Syscoin 2.1 Introduces Foundation for Blockchain Based Identity Platform

  • We’re continuing to test Syscoin 2.1 internally and although we’re very close to releasing Syscoin 2.1 to mainnet, we’ve been able to implement some major feature improvements – the biggest of which is the foundation for a human-readable Blockchain based identity system.

    Aliases as a Foundation for Blockchain Based Identity Platform

    Aliases are central to all Syscoin operations. We’ve upgraded Aliases to pave the way for a Blockchain Based Identity platform. Soon you’ll be able to store everything related to your identity tied to your Syscoin Alias – from delivery address and Twitter handles to PGP signatures and passwords. How much data to include is completely up to the user. This addition will allow additional functionality in the future, from signing messages with your Alias, automatically sharing your newly created listings to Twitter and Facebook, to a full range of interoperability with other online services such as YouTube or Imgur, providing further identity value. All of this information is encrypted in the same manner as your coins and stored securely on the blockchain.

    In Syscoin 2.0 sending funds to “Dan” vs. “dan” result in funds going to two different addresses and different Aliases on the network. This has not only confused users but has led many to reserve Aliases unnecessarily to try to mitigate case-confusion. As of Syscoin 2.1 we’ll be applying domain-name like rules to Syscoin Aliases, allowing only unique case-insensitive names. We’ve changed the Alias renewal model to be more like internet domain names; Aliases can now be renewed up to five years at any time. You’ll now be able to send coins and encrypted messages to a user’s Alias using any case formatting you desire, the recipient will always be the same. For example “Dan” v “dan” will go to the same recipient – the one who owns lowercase version of the Alias “dan” (rather than two different recipients as in 2.0). All new aliases in 2.1 will be entirely lowercase, any existing non-lowercase Aliases will be blocked from updates and will eventually expire and have their data pruned from the blockchain using another one of Syscoin 2.1’s new features aimed at reducing blockchain bloat.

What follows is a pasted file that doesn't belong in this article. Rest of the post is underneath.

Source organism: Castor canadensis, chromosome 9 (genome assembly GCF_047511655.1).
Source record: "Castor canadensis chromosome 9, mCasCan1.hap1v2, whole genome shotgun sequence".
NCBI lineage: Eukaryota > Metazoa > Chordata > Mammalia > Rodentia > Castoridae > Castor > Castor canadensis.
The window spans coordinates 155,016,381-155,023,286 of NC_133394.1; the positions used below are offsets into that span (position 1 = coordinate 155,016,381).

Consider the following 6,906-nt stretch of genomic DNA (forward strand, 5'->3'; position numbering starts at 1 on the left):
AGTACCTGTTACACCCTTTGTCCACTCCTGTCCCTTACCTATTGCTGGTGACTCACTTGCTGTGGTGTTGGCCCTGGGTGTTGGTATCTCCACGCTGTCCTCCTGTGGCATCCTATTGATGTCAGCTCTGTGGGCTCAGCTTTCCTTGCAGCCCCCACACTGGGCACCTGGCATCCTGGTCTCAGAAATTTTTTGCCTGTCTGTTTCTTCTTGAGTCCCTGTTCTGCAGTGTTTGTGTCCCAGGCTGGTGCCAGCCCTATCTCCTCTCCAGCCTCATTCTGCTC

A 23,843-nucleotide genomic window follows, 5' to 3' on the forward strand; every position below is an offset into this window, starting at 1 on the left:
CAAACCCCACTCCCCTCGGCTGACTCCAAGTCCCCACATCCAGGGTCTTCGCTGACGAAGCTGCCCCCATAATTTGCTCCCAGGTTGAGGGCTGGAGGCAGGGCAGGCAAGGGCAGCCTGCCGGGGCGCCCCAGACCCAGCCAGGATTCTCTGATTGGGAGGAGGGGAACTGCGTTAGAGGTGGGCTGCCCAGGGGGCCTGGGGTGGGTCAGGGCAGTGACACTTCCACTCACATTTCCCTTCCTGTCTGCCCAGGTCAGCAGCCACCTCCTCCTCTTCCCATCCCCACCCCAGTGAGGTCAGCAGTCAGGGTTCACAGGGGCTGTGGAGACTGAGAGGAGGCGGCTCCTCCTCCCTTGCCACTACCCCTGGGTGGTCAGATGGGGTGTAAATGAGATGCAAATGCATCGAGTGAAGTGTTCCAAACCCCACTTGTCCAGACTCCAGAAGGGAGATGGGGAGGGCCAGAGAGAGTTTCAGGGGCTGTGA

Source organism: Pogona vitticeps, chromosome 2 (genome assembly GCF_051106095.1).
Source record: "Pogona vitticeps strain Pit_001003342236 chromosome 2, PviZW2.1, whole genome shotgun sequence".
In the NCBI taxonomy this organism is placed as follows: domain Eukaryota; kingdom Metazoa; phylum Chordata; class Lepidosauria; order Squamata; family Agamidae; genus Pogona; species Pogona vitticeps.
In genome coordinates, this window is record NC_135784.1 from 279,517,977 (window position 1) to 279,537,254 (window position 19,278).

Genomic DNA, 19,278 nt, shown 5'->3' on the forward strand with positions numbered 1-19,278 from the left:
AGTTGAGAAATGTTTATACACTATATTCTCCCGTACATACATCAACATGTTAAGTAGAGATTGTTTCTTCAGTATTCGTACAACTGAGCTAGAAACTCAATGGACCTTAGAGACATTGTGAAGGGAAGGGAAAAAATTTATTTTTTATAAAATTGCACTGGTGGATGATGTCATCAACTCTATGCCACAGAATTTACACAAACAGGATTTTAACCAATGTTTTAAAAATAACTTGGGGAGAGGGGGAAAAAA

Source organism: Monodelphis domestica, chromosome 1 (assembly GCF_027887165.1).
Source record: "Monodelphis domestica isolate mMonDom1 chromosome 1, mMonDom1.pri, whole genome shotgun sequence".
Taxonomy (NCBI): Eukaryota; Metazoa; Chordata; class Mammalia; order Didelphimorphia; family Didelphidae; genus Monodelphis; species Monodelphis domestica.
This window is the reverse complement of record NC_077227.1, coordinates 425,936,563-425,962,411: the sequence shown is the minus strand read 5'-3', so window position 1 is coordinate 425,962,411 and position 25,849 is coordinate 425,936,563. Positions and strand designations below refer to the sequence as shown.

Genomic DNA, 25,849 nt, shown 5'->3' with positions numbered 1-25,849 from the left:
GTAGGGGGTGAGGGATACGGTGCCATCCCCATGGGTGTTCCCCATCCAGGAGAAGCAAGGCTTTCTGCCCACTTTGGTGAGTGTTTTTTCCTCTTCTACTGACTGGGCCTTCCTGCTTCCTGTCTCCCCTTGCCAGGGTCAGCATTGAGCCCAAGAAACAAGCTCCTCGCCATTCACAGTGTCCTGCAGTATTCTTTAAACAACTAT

Details on Latest Syscoin 2.1 Enhancements

    The community has been asking questions about certain new features coming in 2.1 which we wanted to explain in more depth, as well as share more new features:

    • Currency Editing – Currently in Syscoin 2.0 you cannot modify the currency your item is priced in once it is listed. After 2.1 is released you will be able to modify the currency your item is priced in if you made a mistake in your initial listing or if you simply want to price it in a different currency.
    • “Wanted” Section – If you have an item or service that you are looking to buy but can’t find it on the marketplace you can list it in the “wanted” section. The “wanted” section will have multiple subcategories such as “Wanted Services” or “Wanted Items” etc. If a seller matching your needs sees your “wanted” listing they can simply create an offer fitting your “wanted” request and get into contact with you via the Syscoin encrypted messaging service to proceed with the transaction.
    • (NEW) Certificate Categories – Just like offers can now be categorized, certificates can be categorized as well. We’ve identified some valuable alternative use cases for Syscoin digital certificates and allowing them to have a category will allow us (and/or the larger development community) to explore these value-adding use cases. If you choose to sell a categorized certificate, the offer listing will automatically be added to the same category as a convenience but users can modify this before submitting the offer to the network if they feel the offer should for some reason be in a different category than the certificate.

    We’re internally testing the final version of Syscoin 2.1, with all the above mentioned features fully completed. Testing is looking good, we’ll be opening the testing up to our larger internal advisory committee this weekend before determining if we’re ready to set a hardfork block and plan the release to main net.